RH: I was born in Southsea, Hampshire in 1925. 7th of October 1925. And later I went to a naval school. The Royal Hospital School, Holbrook, Suffolk which was an Admiralty School and I was really destined to go in the navy. My father was navy and the family has been like that. And I was always interested in flying. The strange thing being that while I was at the naval school I won a first prize book which you chose the title that you want and then it was bound in the black school colours and so on and so on. And I chose, “The World’s Aeroplanes and Airships,” at the naval school. That was about 1936 I think. And, and the other one was, “Sports and Hobbyists for Boys.” Now, in 1941 the Air Training Corps was formed and I immediately joined and I think I was number sixteen. So that was 1941. And I was in it until 1944 which was a year later than [pause] I’ll explain, than I would have wanted. And I was a flight sergeant in the Air Training Corps. However, I applied to join the RAF in 1943 when I was eighteen and I went to Cambridge where one undertook tests and all that. And I was accepted for PNB — pilot, navigator, bomb aimer training and was given a service number and then one went home and waited to be called. Well I waited and waited and waited and nothing happened and nothing happened. And I was an apprentice boat builder at the shipyard in Littlehampton at the time and my sister worked in the office. And she disclosed to my mother that the firm had, the yard had put in for deferred service for me to prevent me going. So that, they were building motor torpedo boats and they considered that was more important etcetera. Which I obviously wasn’t very happy about. And we were several months into, that was 19, we were in to 1944 and so I applied to train for air gunner because one heard there was a shortage and we were young. We were young. We were all keen, you know. Shortly after that I was called for training which would have been as air gunner. So I’d forsaken PNB. And so I was, I then went in July 1944 and went to, found myself at Bridgnorth, Shropshire which was the, you know where everybody goes when they first go in. Square bashing and so on but having been in the Air Training Corps and a naval school before that I found it all pretty easy. And, but then instead of, as one thought would have gone to Air Gunnery School I found myself at Fiskerton. RAF Fiskerton. That was 576 Squadron.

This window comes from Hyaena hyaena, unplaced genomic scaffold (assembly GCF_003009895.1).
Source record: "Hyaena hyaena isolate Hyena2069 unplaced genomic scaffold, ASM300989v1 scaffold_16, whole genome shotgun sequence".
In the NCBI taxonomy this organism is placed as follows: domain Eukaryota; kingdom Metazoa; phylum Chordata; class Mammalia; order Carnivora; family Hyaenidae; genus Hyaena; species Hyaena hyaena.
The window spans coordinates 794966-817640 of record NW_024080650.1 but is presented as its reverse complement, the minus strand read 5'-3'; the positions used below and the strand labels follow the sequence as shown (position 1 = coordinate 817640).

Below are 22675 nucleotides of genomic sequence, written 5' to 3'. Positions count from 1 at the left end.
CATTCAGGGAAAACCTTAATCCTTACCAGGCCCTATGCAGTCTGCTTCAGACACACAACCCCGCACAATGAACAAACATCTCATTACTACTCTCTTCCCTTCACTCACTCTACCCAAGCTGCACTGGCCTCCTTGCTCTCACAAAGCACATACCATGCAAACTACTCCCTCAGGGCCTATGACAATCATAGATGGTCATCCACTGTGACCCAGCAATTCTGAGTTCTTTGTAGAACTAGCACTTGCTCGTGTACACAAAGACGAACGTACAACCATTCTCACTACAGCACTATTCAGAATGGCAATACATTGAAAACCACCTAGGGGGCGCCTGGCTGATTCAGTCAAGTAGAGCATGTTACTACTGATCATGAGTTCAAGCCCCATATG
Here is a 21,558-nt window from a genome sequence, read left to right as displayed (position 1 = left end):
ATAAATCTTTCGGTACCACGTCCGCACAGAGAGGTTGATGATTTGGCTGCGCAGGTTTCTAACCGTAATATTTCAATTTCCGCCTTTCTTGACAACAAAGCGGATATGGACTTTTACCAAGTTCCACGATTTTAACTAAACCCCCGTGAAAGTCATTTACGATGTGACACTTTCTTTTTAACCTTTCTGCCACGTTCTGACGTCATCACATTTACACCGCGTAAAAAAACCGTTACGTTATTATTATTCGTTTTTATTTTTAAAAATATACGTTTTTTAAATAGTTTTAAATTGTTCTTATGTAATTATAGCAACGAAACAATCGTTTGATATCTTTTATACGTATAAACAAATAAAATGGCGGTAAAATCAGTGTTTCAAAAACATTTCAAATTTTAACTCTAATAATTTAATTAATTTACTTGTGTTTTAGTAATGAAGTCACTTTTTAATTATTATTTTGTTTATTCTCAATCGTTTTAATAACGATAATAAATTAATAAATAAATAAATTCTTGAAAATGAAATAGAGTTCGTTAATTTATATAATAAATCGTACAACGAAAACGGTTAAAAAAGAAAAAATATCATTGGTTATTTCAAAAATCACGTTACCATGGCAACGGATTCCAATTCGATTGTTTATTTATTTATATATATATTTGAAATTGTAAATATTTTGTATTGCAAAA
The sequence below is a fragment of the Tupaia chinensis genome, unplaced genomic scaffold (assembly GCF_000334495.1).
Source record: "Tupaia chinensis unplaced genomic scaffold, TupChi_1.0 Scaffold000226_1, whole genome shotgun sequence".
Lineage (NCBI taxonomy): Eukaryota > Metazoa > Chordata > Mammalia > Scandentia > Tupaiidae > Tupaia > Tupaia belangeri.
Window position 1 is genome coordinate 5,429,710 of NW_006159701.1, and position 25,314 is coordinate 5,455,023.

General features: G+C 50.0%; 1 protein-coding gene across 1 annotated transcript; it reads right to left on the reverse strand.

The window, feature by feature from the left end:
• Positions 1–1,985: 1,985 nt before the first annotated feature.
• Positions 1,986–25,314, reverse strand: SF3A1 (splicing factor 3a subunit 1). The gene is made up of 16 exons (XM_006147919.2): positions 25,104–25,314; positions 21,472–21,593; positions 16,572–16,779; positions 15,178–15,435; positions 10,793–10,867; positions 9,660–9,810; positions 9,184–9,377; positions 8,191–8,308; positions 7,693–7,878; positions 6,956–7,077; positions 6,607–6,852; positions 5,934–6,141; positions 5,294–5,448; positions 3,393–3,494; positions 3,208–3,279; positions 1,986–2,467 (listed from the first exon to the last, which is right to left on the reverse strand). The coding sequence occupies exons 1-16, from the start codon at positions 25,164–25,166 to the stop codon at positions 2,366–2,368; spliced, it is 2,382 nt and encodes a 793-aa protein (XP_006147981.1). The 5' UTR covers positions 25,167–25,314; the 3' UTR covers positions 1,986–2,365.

[pause for machinery noise outside]